If the Mayor thought the new article would placate those seeking regulation over cruise ships, he was wrong. Speakers from the preservation groups, two neighborhood associations, and others who rose to speak against it were mildly to strongly critical. All opined that stronger regulations were necessary. But there was a lot of support from others in attendance, not only for the new article, but for the city’s policy generally.

Ms “Kitty” Robinson director of the Historic Charleston Foundation (HCF) told Council that the Foundation had completed a study and believed that some regulation over cruise ships was possible. The HCF had made some recommendations and asked Council to consider them.

Mayor Riley gave a long and spirited defense of the City’s actions and was highly critical of comments and actions of those behind the law suit against Carnival. As for the law suit, it was “outrageous”. He wondered how a judge “could keep a straight face” when it is being considered. He spoke of the “tyranny” of the Coastal Conservation League and the lies, hyperbole and “death of commonsense”. If the city were to tax cruise ship passengers, why not students, why not tourists? Where was this “unabated growth’ that CCL and others referred to? Cruise ship visits by Carnival are projected at 89 this year and 84 next year. If the City were to attempt to introduce the ordinances requested by those calling for them, the City would have another law suit on its hands. He suggested that those seeking City regulations call on the Legislative Delegation to get Columbia to change state law (The State regulates maritime industries).The Mayor added that their requests for a change in the law will go nowhere. He also said he was looking forward to addressing the court over the issue.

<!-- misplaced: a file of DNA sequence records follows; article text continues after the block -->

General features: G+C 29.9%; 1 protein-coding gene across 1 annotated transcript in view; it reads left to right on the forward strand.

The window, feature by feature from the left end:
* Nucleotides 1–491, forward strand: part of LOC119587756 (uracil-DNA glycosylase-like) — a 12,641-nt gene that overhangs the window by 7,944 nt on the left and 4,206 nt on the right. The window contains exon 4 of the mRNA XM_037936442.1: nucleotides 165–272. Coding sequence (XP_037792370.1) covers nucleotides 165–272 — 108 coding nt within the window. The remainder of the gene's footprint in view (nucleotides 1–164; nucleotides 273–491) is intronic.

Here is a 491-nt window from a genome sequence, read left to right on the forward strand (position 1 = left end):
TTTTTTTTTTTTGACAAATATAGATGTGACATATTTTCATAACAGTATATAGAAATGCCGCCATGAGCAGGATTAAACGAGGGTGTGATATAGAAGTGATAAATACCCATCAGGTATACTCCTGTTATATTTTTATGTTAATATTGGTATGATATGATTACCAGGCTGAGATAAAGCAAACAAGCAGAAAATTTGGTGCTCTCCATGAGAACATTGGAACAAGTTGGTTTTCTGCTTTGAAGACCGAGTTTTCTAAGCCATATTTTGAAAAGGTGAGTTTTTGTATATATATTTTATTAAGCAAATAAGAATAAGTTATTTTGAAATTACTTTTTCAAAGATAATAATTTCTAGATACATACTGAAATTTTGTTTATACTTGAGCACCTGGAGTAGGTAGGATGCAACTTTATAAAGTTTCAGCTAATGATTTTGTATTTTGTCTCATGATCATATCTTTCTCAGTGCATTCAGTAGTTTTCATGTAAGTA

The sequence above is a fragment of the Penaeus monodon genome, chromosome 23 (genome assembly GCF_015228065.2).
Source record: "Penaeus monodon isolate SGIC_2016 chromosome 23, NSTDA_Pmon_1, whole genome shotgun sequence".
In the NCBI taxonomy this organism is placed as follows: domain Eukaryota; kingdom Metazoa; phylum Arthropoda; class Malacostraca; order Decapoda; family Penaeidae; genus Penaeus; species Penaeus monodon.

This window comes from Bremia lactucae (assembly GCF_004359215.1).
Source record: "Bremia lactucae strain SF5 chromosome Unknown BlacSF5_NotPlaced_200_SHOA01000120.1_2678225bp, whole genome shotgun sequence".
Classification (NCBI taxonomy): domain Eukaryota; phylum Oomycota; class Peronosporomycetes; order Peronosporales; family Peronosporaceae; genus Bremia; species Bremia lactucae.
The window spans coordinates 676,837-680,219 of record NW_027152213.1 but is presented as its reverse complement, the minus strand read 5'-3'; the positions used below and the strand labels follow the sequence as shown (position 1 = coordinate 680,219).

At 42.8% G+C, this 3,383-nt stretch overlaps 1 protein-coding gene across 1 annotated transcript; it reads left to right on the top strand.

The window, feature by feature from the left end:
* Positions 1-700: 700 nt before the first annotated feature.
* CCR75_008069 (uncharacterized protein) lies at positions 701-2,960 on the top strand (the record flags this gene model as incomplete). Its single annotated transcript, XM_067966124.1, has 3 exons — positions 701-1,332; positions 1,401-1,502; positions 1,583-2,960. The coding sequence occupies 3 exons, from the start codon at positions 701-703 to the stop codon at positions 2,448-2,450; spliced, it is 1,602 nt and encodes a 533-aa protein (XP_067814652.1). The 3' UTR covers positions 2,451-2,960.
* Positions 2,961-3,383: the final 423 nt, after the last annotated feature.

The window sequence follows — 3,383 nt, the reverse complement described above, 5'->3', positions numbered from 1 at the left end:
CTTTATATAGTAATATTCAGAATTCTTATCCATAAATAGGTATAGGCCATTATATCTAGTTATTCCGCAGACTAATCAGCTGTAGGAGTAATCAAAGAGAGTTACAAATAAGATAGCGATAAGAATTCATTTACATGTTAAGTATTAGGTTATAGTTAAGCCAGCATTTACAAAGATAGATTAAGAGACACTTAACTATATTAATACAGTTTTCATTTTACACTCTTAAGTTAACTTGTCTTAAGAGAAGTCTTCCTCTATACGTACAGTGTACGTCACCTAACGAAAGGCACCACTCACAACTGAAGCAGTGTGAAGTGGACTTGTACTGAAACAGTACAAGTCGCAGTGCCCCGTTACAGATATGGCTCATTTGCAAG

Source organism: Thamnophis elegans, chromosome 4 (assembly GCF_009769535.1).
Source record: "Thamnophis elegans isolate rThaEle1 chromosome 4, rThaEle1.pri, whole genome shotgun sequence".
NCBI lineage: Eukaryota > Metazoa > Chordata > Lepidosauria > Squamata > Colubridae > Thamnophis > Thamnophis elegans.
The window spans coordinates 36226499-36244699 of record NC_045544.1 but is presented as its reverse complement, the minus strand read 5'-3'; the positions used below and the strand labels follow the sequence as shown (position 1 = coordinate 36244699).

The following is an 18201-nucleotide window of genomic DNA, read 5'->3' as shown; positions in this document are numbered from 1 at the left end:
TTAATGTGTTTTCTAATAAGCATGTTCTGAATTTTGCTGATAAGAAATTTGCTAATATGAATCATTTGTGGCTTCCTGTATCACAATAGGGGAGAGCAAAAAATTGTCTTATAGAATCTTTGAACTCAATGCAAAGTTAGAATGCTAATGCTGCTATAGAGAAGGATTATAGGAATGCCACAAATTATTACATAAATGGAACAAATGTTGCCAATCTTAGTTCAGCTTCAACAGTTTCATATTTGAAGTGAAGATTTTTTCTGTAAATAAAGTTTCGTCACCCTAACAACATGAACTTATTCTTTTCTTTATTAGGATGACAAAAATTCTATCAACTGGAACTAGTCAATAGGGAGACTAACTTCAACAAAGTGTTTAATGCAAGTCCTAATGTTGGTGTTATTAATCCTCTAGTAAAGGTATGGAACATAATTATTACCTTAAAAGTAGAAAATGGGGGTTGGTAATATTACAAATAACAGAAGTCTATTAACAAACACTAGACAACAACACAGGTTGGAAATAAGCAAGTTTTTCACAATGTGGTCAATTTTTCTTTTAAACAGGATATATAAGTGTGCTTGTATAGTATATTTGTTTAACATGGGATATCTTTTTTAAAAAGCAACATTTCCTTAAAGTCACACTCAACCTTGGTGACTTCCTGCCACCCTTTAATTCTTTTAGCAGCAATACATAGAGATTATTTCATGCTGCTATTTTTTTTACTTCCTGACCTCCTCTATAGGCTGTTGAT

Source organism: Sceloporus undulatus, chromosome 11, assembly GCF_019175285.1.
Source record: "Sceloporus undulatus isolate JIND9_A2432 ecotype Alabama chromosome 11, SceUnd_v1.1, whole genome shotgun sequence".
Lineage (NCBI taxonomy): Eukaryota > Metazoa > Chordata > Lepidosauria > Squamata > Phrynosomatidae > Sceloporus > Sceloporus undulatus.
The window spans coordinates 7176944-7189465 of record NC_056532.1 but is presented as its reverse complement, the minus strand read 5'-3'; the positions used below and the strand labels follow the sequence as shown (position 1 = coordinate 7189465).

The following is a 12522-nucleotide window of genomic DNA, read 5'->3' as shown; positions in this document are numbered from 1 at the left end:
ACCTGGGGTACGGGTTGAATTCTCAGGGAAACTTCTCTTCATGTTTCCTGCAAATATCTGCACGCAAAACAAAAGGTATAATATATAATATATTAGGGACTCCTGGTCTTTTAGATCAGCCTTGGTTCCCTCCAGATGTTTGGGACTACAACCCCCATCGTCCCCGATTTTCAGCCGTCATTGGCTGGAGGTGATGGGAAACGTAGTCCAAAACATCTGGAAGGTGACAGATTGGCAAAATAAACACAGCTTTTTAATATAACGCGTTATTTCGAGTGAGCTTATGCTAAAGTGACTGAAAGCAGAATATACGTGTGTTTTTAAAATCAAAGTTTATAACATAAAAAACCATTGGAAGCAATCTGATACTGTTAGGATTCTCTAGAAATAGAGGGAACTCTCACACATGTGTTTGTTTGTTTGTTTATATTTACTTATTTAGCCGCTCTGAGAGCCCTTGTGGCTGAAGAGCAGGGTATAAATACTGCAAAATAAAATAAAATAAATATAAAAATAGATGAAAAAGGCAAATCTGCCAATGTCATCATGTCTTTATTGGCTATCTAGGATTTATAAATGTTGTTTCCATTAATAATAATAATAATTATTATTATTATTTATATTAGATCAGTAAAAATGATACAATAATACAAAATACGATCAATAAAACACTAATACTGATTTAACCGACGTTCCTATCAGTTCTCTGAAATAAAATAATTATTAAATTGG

As for the State Ports Authority, it was deserving of an award for what it planned, not criticism. The partnership between the City and the Spa was “amazing”, the Mayor said.

Council member Gregorie was the first to challenge the Mayor and asked that if Council members’ comments were limited to 15 minutes shouldn’t the Mayor’s? (In all the years I have been attending Council, I am unaware of any Council member being cautioned for speaking beyond 15 minutes) The Council member sought to have the matter deferred so that staff could consider the recommendations of the HCF.

Surprising perhaps, there was little discussion after Council member Gregorie’s comment. Council member Gallant said there needed to be community support for the SPA plan and asked whether a City Council member could be appointed to the SPA board. There was no response. Council member Hallman also spoke in favor of having staff review the HCF’s recommendations.

The motion to defer the vote on the new article was defeated with Council members Gregorie, Hallman, Mallard, Seekings and Gallant voting for deferral. The subsequent vote on the reading of the new article was carried with the same members opposed.